What is a Net Promoter Score and Why Does It Matter?


If you’ve ever attempted to acquire feedback from your customers via a survey, you may have encountered the concept of the Net Promoter Score (NPS). While some customer feedback solicitation methods offer only three response options (great, average, and poor), the Net Promoter Score works with a 10-level response scale focusing on the customer’s likelihood to refer the product or service to a friend. 

Following a straightforward calculation of customer responses, a business can analyze the resulting Net Promoter Score and use this information to create more targeted marketing campaigns and make positive and effective changes to the overall customer experience.

Calculating Your NPS

The Net Promoter Score (hereafter NPS) was first formulated as a measurement tool to gauge customer loyalty by Bain & Company, Inc. in 2003. Because of its usefulness in customer satisfaction research and purported correlation with revenue growth, it has gone on to be adopted across a wide range of industries.

The NPS is set as an index from -100 to 100. A positive score indicates your customers have an overall positive impression of your product or service. In turn, a score in the negative range suggests your product or service is leaving a generally negative impression on consumers.

In order to calculate the score component of the NPS, you must first survey your customers by asking them a single question: 

“On a scale from 0 to 10, how likely are you to recommend this product/service to a friend?” 

Respondents are then sorted into three categories based on their responses.

  1. Detractors. Responses between 0 and 6. These are individuals who are not satisfied with the product or service. 
  2. Passive. Responses of 7 or 8. These customers do not have a strong negative or positive opinion regarding the product or service.
  3. Promoters. Responses of 9 or 10. These customers are most likely to advocate for the product or service.  

Once the responses have been sorted, you can calculate the NPS by subtracting the percentage of Detractors from the percentage of Promoters.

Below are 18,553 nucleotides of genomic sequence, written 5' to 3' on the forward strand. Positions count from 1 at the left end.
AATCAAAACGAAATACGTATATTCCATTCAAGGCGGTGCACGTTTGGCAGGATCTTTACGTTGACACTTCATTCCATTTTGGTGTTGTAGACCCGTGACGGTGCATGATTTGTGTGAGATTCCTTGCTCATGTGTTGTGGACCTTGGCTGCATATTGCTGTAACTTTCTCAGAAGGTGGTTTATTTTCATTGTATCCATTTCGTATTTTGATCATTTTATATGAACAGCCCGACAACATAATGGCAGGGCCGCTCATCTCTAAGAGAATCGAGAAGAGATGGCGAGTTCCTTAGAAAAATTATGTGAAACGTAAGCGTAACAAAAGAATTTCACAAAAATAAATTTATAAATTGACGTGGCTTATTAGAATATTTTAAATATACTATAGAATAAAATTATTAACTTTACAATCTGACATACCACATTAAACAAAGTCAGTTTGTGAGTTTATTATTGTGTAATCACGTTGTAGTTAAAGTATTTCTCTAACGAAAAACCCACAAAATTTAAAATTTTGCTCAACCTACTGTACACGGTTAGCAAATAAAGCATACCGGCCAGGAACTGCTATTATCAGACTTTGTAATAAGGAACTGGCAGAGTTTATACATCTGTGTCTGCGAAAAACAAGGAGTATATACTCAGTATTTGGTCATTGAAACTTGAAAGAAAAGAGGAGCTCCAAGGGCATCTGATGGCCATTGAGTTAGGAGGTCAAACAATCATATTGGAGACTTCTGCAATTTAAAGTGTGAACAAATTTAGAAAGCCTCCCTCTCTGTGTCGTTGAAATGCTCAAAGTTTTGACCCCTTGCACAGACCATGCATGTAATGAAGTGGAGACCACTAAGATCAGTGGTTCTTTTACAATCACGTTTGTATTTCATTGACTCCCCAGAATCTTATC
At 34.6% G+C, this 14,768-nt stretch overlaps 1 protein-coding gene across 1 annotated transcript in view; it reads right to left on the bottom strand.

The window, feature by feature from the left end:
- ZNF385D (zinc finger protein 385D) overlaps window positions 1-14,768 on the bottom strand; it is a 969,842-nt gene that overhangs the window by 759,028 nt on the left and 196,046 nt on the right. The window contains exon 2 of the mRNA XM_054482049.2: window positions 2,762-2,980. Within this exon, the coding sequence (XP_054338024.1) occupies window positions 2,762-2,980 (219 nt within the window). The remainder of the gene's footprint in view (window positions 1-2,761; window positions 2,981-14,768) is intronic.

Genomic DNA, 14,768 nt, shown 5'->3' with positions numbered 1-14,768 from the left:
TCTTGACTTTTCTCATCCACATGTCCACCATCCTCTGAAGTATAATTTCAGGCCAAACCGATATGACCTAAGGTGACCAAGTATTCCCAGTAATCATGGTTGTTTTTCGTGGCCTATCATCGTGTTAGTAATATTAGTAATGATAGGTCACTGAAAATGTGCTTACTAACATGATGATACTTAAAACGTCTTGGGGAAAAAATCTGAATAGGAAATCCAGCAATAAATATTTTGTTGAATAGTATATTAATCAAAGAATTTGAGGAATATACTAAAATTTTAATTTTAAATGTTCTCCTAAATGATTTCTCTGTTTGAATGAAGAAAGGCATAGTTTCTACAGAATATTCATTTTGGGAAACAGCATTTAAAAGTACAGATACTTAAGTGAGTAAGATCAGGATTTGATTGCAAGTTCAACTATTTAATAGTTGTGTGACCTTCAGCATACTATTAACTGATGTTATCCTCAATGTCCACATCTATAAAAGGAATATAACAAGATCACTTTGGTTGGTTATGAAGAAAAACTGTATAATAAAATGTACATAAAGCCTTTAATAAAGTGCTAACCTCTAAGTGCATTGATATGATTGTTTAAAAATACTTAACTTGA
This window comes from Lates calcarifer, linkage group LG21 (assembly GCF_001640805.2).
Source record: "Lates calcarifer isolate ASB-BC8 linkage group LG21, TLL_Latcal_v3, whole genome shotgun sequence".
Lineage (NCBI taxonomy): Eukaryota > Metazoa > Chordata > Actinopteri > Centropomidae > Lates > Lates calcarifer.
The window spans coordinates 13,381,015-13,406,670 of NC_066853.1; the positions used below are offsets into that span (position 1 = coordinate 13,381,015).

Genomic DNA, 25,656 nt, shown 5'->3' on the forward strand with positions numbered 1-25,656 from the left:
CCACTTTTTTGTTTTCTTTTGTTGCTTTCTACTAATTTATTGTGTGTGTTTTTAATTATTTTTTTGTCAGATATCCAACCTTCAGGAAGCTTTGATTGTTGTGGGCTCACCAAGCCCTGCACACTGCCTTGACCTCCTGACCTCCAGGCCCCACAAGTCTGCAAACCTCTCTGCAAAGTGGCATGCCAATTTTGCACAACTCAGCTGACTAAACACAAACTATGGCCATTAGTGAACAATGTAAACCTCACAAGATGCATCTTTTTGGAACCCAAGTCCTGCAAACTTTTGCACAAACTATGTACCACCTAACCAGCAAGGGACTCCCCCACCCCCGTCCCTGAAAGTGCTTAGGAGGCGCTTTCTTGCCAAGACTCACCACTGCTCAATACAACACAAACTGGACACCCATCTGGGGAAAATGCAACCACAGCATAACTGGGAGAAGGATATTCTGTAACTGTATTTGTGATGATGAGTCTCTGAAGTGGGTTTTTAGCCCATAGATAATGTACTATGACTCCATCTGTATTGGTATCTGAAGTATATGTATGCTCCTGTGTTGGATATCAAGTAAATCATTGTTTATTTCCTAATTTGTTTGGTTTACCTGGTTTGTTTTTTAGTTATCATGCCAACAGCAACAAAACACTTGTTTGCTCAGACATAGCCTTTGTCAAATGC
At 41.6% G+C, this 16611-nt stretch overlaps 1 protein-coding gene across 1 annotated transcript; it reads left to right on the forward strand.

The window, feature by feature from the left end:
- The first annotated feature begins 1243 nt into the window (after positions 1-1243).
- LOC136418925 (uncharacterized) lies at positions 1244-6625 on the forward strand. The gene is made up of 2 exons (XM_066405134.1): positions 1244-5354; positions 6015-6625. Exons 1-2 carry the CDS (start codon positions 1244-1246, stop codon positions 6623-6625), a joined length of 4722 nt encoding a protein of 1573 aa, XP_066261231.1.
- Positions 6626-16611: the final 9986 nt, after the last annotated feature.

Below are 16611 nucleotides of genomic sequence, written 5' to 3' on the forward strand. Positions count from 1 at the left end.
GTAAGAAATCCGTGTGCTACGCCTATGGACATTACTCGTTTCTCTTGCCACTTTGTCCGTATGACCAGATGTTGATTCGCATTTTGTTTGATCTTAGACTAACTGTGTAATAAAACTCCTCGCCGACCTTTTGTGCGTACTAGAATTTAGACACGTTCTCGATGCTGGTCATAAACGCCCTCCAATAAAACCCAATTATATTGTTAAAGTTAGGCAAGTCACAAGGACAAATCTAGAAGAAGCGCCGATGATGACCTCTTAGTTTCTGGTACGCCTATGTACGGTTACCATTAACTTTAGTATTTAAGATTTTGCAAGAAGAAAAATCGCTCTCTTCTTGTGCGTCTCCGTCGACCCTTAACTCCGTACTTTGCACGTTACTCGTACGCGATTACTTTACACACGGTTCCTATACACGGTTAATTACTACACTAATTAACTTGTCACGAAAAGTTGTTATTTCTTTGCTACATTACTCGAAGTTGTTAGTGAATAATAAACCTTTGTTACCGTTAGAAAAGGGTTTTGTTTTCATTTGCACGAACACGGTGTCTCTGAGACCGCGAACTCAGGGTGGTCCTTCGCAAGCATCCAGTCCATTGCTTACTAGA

For example, if you find 50% of respondents are Detractors, 10% are Passive, and 40% are Promoters, you’d subtract 50 from 40 for a final NPS of -10. As this score falls in the negative range, it would indicate that you need to work on improving your customer experience.

If 20% of respondents are Detractors, 40% are Passive, and 40% are Promoters, your NPS would be 20. A positive score that still indicates room for improvement. Focusing on moving those individuals in the Passive group to Promoters would benefit your brand.

It should be noted that the average NPS of businesses varies quite a bit from industry to industry. According to Listen360’s 2019-20 Benchmark, boutique fitness concepts have a median NPS of 82, while big box gyms have center around a score of 59.

Understanding How to Use Your NPS

Your NPS offers valuable insight into the customer experience and can be leveraged in numerous ways. Here are just a few of the different goals you can accomplish by analyzing what this score means for your business:

  • Pinpointing fixable issues. Monitoring NPS feedback over time, rather than taking a one-time measurement and calling it a day, can help you get a handle on your brand’s “normal” score range. This allows you to quickly identify and resolve issues that cause a sudden downturn in customer satisfaction.
  • Improving customer acquisition. As customers who respond to the NPS survey with a 9 or 10 are prepared to recommend your product or service to their friends, why not ask them to follow through on this? There are several ways you can prompt them to use word-of-mouth techniques to promote your business, including creating a customer advocacy board or encouraging engagement through an online community created specifically for these individuals.
  • Recognizing patterns in customer segmentation. In some cases, it may not be possible to make changes to areas of service that turn Detractors into Passives or Promoters. Instead, you can focus efforts on identifying the similarities the individuals in the Promoter group share and use targeted marketing efforts to find more customers who fit this same persona.  

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